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Electrical energy storage - a crucial aspect of the energy transition

Electrical energy storage - a crucial aspect of the energy transition

Type of text : Opinion
Type of referral : Own initiative
Working group : Section for Economic Activities

Rapporteur(s) :

Alain OBADIA
Qualified Individuals Group
Date adopted : 09/06/2015 | Period : 2010-2015

Beyond the differences of opinion that have been expressed regarding the energy transition bill, the integration of a greater proportion of renewable energy into the French energy mix has met with widespread agreement in our country. Furthermore, the need to drastically reduce greenhouse gas emissions (and CO2 in particular), which requires the objective of decreasing our emissions fourfold by 2050 to be met, is now a matter of top priority for the majority of our fellow citizens.
 
At the same time, this integration of renewable energy must take into account the intermittent manner in which certain forms of renewable energy are produced. A number of approaches can help achieve this, including improving energy efficiency, strengthening networks and even streamlining the methods of consumption permitted by the rise in smart grids.
 
Electrical energy storage is also an important factor:
 
- With regard to stationary storage, it is important to avoid losing the energy produced when production is greater than demand and, conversely, to ensure consistency of supply when part of the solar or wind energy generating facilities are not producing. Storage is therefore designed to support the stability of the electricity network;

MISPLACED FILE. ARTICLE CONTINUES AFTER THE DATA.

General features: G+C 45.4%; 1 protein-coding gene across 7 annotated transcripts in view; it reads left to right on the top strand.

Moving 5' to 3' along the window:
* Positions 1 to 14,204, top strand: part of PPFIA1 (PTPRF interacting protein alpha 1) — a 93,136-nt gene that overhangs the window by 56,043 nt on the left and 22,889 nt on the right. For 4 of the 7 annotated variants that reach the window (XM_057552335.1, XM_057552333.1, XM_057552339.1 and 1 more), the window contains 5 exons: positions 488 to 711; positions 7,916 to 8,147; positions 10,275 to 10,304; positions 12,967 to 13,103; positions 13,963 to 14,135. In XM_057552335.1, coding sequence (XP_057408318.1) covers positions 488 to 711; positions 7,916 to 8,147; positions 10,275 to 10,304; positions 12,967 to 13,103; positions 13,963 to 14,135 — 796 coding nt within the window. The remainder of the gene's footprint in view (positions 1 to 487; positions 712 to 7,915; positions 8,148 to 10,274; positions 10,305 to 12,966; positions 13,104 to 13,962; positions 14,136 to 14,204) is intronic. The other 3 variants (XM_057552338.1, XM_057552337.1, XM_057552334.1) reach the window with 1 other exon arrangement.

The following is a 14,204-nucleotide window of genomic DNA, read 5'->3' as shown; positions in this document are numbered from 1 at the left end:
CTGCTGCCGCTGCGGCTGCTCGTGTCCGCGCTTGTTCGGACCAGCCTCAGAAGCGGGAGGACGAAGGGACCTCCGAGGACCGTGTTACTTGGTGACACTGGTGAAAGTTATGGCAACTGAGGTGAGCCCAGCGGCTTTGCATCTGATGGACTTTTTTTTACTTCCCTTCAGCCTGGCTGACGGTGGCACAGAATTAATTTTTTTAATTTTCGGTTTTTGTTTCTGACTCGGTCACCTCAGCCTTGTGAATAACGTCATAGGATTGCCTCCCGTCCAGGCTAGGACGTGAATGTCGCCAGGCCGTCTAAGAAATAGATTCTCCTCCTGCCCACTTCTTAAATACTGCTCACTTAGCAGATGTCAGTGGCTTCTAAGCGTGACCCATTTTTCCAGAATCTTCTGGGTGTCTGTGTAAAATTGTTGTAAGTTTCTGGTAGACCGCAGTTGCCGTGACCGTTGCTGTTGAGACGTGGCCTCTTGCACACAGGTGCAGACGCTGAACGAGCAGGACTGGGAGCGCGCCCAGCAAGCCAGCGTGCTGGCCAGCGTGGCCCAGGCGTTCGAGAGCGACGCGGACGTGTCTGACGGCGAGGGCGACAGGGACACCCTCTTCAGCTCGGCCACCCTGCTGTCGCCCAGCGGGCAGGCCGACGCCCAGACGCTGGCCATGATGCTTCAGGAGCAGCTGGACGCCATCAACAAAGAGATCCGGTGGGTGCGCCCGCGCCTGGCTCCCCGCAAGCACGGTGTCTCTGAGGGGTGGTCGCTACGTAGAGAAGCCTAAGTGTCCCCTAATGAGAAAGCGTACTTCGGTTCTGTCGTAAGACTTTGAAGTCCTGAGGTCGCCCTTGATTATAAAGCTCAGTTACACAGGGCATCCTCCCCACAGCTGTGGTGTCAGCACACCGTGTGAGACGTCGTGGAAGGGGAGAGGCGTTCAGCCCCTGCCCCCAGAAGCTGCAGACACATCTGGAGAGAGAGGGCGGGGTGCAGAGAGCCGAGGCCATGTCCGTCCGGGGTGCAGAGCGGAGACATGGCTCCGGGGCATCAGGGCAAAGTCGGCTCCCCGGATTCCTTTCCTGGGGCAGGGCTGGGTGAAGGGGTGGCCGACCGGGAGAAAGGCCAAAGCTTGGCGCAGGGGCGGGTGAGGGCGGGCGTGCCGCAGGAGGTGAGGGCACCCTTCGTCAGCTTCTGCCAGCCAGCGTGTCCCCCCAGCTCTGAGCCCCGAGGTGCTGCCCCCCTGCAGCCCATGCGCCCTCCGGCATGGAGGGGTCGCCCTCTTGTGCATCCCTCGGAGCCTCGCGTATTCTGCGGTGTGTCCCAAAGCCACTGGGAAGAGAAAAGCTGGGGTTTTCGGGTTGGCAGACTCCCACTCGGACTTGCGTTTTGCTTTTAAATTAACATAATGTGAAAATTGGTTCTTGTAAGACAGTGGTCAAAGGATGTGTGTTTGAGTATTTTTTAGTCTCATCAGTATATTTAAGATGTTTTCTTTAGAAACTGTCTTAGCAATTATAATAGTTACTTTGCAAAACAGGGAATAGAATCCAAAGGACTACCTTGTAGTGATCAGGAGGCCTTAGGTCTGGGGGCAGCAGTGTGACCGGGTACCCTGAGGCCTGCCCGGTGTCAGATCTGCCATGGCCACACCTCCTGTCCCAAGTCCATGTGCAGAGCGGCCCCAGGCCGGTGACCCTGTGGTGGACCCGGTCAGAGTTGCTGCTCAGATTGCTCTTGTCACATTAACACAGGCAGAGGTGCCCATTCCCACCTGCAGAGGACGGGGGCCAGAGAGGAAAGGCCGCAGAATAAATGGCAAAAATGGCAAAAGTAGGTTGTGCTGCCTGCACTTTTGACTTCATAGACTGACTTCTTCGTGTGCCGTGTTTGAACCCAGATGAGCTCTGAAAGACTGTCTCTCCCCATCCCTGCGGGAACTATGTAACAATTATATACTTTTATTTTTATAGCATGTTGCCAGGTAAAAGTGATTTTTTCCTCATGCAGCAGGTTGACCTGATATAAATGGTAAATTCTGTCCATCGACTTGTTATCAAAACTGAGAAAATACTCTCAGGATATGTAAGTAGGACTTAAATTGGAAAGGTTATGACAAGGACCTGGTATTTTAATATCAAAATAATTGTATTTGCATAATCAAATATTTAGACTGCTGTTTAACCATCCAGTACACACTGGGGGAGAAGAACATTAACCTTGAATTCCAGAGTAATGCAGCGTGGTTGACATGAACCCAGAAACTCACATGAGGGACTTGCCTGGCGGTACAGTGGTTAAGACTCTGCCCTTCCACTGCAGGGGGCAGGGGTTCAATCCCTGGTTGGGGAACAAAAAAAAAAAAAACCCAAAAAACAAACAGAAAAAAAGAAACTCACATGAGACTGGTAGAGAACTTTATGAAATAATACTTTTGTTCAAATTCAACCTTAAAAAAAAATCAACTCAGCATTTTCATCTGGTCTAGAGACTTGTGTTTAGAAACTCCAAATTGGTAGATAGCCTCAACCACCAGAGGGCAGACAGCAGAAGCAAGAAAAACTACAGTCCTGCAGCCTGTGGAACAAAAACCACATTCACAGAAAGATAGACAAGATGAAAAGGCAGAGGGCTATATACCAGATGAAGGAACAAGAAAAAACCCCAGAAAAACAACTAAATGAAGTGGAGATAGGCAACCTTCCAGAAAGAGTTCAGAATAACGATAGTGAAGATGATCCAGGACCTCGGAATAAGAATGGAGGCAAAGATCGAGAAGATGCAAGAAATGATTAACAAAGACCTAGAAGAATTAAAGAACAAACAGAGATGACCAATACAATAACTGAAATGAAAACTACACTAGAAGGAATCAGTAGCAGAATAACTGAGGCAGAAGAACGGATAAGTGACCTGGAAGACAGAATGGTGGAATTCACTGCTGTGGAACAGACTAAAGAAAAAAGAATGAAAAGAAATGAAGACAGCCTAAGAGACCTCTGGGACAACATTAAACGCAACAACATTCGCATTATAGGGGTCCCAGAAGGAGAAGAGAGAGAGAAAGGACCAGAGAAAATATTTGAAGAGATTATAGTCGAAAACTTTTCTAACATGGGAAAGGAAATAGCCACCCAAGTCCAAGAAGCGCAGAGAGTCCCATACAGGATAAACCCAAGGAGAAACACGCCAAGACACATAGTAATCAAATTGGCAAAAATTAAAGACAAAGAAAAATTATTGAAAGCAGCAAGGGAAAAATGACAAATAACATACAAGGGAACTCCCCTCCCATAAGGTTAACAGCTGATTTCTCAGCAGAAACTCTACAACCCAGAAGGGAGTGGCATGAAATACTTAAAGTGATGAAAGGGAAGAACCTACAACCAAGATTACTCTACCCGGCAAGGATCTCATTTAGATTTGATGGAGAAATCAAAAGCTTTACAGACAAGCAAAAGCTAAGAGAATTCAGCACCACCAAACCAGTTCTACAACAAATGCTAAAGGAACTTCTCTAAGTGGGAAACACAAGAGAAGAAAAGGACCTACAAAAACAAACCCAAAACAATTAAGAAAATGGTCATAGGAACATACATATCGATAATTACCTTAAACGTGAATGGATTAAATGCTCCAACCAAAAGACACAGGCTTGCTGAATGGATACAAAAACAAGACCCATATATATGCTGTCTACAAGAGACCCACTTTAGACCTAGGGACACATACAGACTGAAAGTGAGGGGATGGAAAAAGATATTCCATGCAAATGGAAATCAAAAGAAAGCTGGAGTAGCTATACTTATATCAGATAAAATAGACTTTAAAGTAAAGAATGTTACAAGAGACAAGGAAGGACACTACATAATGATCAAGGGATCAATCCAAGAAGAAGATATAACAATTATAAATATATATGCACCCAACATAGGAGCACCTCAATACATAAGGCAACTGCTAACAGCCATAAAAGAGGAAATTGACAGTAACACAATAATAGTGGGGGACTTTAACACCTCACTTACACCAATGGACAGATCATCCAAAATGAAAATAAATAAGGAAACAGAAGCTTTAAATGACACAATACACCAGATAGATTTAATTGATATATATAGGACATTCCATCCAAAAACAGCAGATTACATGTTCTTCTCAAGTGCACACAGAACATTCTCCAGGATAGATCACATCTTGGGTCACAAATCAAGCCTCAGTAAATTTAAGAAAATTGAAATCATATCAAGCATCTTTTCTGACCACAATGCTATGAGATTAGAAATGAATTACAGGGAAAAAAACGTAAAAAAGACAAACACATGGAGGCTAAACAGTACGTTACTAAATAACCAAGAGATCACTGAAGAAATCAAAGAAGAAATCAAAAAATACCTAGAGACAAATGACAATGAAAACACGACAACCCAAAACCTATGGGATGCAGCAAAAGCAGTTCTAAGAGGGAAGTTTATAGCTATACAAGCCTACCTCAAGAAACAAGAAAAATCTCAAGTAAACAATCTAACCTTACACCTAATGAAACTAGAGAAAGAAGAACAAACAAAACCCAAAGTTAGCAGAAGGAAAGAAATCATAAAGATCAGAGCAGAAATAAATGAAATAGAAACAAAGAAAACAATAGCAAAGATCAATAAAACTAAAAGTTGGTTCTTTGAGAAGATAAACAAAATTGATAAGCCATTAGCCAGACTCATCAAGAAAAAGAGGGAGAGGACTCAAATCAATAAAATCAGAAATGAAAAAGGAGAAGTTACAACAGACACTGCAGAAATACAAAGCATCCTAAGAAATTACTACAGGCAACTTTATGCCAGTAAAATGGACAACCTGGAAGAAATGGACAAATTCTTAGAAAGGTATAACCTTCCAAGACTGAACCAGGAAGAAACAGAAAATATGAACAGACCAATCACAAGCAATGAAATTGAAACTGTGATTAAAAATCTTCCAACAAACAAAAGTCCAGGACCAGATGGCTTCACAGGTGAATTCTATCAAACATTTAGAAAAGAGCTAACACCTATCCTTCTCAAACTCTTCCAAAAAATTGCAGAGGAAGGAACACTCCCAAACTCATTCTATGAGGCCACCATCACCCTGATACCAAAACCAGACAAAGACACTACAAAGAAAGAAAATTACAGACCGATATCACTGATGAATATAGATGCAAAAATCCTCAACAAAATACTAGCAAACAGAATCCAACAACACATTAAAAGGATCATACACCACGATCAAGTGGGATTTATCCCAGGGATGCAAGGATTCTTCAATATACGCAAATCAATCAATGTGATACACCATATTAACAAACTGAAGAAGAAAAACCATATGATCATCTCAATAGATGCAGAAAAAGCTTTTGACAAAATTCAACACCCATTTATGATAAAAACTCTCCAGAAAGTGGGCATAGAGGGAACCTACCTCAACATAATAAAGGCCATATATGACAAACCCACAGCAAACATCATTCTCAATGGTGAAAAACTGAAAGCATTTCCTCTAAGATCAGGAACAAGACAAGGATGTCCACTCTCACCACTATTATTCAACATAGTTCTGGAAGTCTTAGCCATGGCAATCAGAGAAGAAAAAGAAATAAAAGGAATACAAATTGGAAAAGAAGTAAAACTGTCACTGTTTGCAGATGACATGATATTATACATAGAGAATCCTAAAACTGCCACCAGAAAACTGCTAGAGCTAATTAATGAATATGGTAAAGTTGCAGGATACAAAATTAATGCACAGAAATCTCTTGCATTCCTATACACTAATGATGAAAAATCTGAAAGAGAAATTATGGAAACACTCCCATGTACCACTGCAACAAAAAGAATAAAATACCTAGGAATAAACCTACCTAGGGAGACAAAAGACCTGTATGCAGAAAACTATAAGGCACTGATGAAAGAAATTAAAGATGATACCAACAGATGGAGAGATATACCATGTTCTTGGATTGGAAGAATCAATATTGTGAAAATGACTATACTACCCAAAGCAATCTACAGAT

- With regard to mobility, in order to encourage an increase in the use of electric vehicles, which would appear to be an appropriate way of tackling one of the greatest sources of CO2 emissions, namely transport, provided, of course, that the electricity used is largely carbon-free.
 
This opinion reiterates the specific nature of the way in which the French electricity network functions and reviews the various technologies available, their respective levels of maturity and their performance, not forgetting their environmental impact and the current and foreseeable economic conditions surrounding their development.
 
THREE TECHNOLOGICAL OPTIONS AT THE HEART OF THE DEBATE
 
The ESEC believes there is an urgent need to create the essential dynamic required to ensure that the foreseeable technologies and necessary investment will be available both to support the networks and to meet decentralised needs. Electrical energy storage technologies must be developed as a matter of urgency in order to contribute to the development of carbon-free mobility.
 
In this respect, our Assembly has noted that the various technologies available have matured to widely varying degrees and that their economic model remains uncertain. Moreover, there does not appear to be any form of technological approach that would be likely to provide a single response to the variety and heterogeneity of the problems presented. Likewise, it is largely premature to categorically claim that such or such approach should be ruled out.
 
With regard to our country, the ESEC believes that three technological options should now be placed at the heart of the debate, these being energy transfer pumping stations (STEP - Station de transfert d'énergie par pompage), batteries and the hydrogen sector (including power-to-gas).